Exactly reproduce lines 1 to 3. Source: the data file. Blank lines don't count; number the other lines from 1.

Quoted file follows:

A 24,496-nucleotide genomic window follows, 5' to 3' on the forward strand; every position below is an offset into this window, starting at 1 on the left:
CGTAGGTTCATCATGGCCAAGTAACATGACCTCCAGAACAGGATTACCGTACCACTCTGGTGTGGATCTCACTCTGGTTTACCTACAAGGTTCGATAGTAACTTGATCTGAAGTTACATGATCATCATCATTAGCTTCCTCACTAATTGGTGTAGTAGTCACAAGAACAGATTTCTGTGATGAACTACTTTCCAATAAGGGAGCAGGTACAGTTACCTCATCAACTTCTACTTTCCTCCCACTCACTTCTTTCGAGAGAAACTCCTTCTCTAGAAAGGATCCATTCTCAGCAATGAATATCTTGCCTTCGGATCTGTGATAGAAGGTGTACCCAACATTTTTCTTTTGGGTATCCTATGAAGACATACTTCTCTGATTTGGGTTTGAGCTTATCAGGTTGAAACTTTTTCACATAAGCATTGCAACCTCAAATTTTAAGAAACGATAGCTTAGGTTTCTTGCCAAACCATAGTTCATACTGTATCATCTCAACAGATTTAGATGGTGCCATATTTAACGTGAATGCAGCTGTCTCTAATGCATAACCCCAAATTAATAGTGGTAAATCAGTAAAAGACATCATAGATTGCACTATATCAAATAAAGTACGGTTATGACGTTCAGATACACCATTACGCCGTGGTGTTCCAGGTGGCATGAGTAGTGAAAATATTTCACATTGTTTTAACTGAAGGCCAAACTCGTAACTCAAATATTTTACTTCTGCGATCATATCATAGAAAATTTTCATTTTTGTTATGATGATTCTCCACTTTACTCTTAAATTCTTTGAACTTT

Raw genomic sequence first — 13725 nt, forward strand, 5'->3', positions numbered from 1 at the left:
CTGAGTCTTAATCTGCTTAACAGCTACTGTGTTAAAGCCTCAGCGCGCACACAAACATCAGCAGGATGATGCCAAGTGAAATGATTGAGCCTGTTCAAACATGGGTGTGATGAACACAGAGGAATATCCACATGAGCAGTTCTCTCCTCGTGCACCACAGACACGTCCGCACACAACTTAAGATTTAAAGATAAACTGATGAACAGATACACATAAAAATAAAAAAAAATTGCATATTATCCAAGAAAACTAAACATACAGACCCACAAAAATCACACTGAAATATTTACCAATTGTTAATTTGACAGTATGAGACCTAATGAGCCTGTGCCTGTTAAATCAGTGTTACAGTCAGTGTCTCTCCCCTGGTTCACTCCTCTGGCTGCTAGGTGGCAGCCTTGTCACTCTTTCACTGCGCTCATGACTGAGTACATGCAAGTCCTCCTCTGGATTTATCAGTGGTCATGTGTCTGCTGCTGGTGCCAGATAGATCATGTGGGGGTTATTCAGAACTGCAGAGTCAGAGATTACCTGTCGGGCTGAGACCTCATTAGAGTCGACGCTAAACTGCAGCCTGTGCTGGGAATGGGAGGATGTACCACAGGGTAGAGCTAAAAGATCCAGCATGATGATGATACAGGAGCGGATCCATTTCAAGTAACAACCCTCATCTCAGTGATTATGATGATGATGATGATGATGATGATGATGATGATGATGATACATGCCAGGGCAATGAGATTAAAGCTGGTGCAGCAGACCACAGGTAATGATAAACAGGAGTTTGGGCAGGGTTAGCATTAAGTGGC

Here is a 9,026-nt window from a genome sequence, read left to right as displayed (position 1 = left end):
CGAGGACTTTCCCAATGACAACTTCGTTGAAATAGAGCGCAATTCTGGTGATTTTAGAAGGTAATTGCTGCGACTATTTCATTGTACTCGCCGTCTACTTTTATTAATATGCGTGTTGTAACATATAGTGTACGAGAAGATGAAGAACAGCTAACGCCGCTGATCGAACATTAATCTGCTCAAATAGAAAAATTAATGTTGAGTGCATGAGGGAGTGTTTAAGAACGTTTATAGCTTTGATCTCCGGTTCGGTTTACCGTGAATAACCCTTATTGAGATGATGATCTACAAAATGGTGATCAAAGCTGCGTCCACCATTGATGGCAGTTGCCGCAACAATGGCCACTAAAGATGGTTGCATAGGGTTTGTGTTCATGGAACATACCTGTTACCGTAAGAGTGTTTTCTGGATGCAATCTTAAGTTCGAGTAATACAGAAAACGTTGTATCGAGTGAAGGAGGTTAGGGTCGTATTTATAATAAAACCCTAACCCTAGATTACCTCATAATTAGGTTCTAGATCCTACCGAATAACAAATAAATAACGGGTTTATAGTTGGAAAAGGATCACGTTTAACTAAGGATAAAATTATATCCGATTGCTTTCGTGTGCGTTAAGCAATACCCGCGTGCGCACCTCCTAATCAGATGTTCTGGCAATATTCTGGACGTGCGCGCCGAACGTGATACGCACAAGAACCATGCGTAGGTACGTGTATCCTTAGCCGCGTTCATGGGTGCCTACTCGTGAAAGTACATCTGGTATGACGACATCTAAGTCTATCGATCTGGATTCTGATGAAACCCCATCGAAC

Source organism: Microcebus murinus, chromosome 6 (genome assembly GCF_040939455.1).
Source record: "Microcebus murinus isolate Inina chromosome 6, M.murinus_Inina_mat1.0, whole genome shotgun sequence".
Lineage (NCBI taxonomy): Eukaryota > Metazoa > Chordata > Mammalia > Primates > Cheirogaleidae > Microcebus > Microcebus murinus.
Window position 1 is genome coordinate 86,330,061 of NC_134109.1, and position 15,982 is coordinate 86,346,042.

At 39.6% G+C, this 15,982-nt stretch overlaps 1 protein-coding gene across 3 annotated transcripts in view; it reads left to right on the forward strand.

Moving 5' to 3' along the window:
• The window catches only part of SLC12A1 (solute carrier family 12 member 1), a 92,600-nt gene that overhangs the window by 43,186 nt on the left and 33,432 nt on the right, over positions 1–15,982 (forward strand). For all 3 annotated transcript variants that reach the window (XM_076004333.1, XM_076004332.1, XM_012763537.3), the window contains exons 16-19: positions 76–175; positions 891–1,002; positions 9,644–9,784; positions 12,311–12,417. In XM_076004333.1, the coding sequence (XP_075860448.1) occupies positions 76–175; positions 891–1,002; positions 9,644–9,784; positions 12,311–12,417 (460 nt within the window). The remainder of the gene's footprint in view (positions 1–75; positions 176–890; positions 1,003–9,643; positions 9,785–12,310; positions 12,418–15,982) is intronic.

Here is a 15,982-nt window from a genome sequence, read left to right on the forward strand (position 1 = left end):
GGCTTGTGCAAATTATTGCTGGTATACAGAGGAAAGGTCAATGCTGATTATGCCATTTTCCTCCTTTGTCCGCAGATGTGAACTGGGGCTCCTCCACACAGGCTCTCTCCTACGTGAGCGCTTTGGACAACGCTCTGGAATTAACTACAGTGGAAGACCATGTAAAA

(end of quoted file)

A 24,496-nucleotide genomic window follows, 5' to 3' on the forward strand; every position below is an offset into this window, starting at 1 on the left:
CGTAGGTTCATCATGGCCAAGTAACATGACCTCCAGAACAGGATTACCGTACCACTCTGGTGTGGATCTCACTCTGGTTTACCTACAAGGTTCGATAGTAACTTGATCTGAAGTTACATGATCATCATCATTAGCTTCCTCACTAATTGGTGTAGTAGTCACAAGAACAGATTTCTGTGATGAACTACTTTCCAATAAGGGAGCAGGTACAGTTACCTCATCAACTTCTACTTTCCTCCCACTCACTTCTTTCGAGAGAAACTCCTTCTCTAGAAAGGATCCATTCTCAGCAATGAATATCTTGCCTTCGGATCTGTGATAGAAGGTGTACCCAACATTTTTCTTTTGGGTATCCTATGAAGACATACTTCTCTGATTTGGGTTTGAGCTTATCAGGTTGAAACTTTTTCACATAAGCATTGCAACCTCAAATTTTAAGAAACGATAGCTTAGGTTTCTTGCCAAACCATAGTTCATACTGTATCATCTCAACAGATTTAGATGGTGCCATATTTAACGTGAATGCAGCTGTCTCTAATGCATAACCCCAAATTAATAGTGGTAAATCAGTAAAAGACATCATAGATTGCACTATATCAAATAAAGTACGGTTATGACGTTCAGATACACCATTACGCCGTGGTGTTCCAGGTGGCATGAGTAGTGAAAATATTTCACATTGTTTTAACTGAAGGCCAAACTCGTAACTCAAATATTTTACTTCTGCGATCATATCATAGAAAATTTTCATTTTTGTTATGATGATTCTCCACTTTACTCTTAAATTCTTTGAACTTT

Raw genomic sequence first — 13725 nt, forward strand, 5'->3', positions numbered from 1 at the left: